15. ^ For example in Alice Waters, Chez Panisse Fruit. New York: Harper Collins, 2002. p 278
  16. ^ Peter Fry, "Did John Bartram introduce rhubarb to North America?"
  17. ^ Monticello house and gardens
  18. ^ Dunstone, Denis (2014). Why is an Apple a Pomme? A Journey with Words. Lulu Publishing Services. ISBN 1483418596. 
  19. ^ a b Bill Neal, "Biscuits, Spoonbread and Sweet Potato Pie", p. 308 (Chapel Hill, NC: University of North Carolina Press, 2003; originally published in a different edition in 1990).
  20. ^ Rhubarb Compote Recipe http://www.epicurious.com/recipes/food/views/rhubarb-compote-234450
  21. ^ a b Barceloux, Donald G (7 March 2012). Medical Toxicology of Natural Substances: Foods, Fungi, Medicinal Herbs, Plants, and Venomous Animals. John Wiley & Sons. p. 235. ISBN 978-1-118-38276-9. Retrieved 5 August 2013. 
  22. ^ Charles Perry, trans. An Anonymous Andalusian Cookbook of the 13th Century
  23. ^ Oxford English Dictionary s.n. rhubarb, n.
  24. ^ Rhubarb James Ford Bell Library University of Minnesota (accessed January 12, 2015)
  25. ^ Chen J, et al. (April 2009). "Rhaponticin from rhubarb rhizomes alleviates liver steatosis and improves blood glucose and lipid profiles in KK/Ay diabetic mice". Planta Med. 75: 472–7. doi:10.1055/s-0029-1185304. PMID 19235684. 
  26. ^ Flavanol glucosides from rhubarb and Rhaphiolepis umbellata. Gen-Ichiro Nonaka, Emiko Ezakia, Katsuya Hayashia and Itsuo Nishioka, Phytochemistry, Volume 22, Issue 7, 1983, Pages 1659–1661, doi:10.1016/0031-9422(83)80105-8
  27. ^ Huskinson, B; Marshak, MP; Suh, C; et al. (9 January 2014). "A metal-free organic-inorganic aqueous flow battery". Nature. 505 (7482): 195–198. doi:10.1038/nature12909. PMID 24402280. 
  28. ^ Spross, Jeff. "How A New Rhubarb-Based Battery Could Massively Increase Renewable Energy Use". Thinkprogress. Retrieved 5 December 2014. 
  29. ^ Robb, H. F. (1919). "Death from rhubarb leaves due to oxalic acid poisoning". J. Am. Med. Assoc. 73: 627–628. doi:10.1001/jama.1919.02610340059028.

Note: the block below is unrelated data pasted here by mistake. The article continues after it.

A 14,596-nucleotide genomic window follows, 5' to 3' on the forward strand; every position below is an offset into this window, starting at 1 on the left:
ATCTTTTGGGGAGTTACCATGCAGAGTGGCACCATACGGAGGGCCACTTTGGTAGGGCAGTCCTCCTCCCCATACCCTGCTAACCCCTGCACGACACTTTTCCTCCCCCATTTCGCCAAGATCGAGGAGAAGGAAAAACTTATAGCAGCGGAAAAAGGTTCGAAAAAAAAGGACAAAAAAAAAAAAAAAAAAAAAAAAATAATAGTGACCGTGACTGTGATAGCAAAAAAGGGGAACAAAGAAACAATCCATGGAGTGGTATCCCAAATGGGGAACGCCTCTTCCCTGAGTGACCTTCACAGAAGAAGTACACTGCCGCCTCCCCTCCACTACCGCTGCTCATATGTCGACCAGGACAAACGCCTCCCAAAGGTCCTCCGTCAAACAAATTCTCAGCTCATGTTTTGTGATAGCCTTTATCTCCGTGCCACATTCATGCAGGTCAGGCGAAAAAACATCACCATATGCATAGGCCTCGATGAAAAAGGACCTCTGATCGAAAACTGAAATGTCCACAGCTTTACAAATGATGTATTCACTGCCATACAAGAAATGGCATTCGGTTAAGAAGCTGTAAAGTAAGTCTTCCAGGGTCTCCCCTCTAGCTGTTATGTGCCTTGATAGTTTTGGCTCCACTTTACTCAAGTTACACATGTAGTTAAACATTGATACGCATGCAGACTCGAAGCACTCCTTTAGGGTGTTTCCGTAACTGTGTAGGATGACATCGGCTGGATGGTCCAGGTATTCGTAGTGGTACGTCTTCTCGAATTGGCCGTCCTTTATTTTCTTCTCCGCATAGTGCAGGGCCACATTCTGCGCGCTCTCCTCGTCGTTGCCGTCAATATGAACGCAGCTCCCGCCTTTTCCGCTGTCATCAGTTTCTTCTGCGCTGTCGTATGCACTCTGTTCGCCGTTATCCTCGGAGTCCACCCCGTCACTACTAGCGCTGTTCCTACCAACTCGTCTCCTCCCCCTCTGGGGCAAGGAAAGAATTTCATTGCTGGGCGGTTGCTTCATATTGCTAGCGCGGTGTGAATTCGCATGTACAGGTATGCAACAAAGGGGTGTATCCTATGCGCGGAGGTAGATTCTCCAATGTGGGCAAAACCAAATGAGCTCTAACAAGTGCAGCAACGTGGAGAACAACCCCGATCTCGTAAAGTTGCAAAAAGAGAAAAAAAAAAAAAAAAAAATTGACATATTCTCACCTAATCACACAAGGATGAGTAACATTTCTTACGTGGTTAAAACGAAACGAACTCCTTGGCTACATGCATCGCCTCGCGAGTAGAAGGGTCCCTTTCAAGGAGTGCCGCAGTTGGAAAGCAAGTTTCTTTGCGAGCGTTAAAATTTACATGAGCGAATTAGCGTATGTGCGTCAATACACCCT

30. ^ Cooper, M. R., Johnson, A. W. 1984. "Poisonous plants in Britain and their effects on animals and man." Her Majesty's Stationery Office, London, England.
  31. ^ "the poison garden" on rhubarb
  32. ^ "Rhubarb poisoning on rhubarbinfo.com". 
  33. ^ Safety Officer in Physical Chemistry (August 13, 2005). "Safety (MSDS) data for oxalic acid dihydrate". Oxford University. Retrieved December 30, 2009. 
  34. ^ GW Pucher, AJ Wakeman, HB Vickery. THE ORGANIC ACIDS OF RHUBARB (RHEUM HYBRIDUM). III. THE BEHAVIOR OF THE ORGANIC ACIDS DURING CULTURE OF EXCISED LEAVES Journal of Biological Chemistry, 1938
  35. ^ Everist, Selwyn L., Poisonous Plants of Australia. Angus and Robertson, Melbourne, 1974, p. 583
  36. ^ "Rhubarb leaves poisoning". Medline Plus Medical Encyclopedia. 
  37. ^ "Canadian Poisonous Plants Information System". Cbif.gc.ca. 2009-09-01. Archived from the original on 2009-01-22. Retrieved 2010-03-05. 
  38. ^ McGee, Harold. On Food and Cooking: The Science and Lore of the Kitchen New York, NY: Scribner, 2004. p. 367
  39. ^ "Extension & Public Outreach" (PDF). cornell.edu. 

Further readingEdit

External linksEdit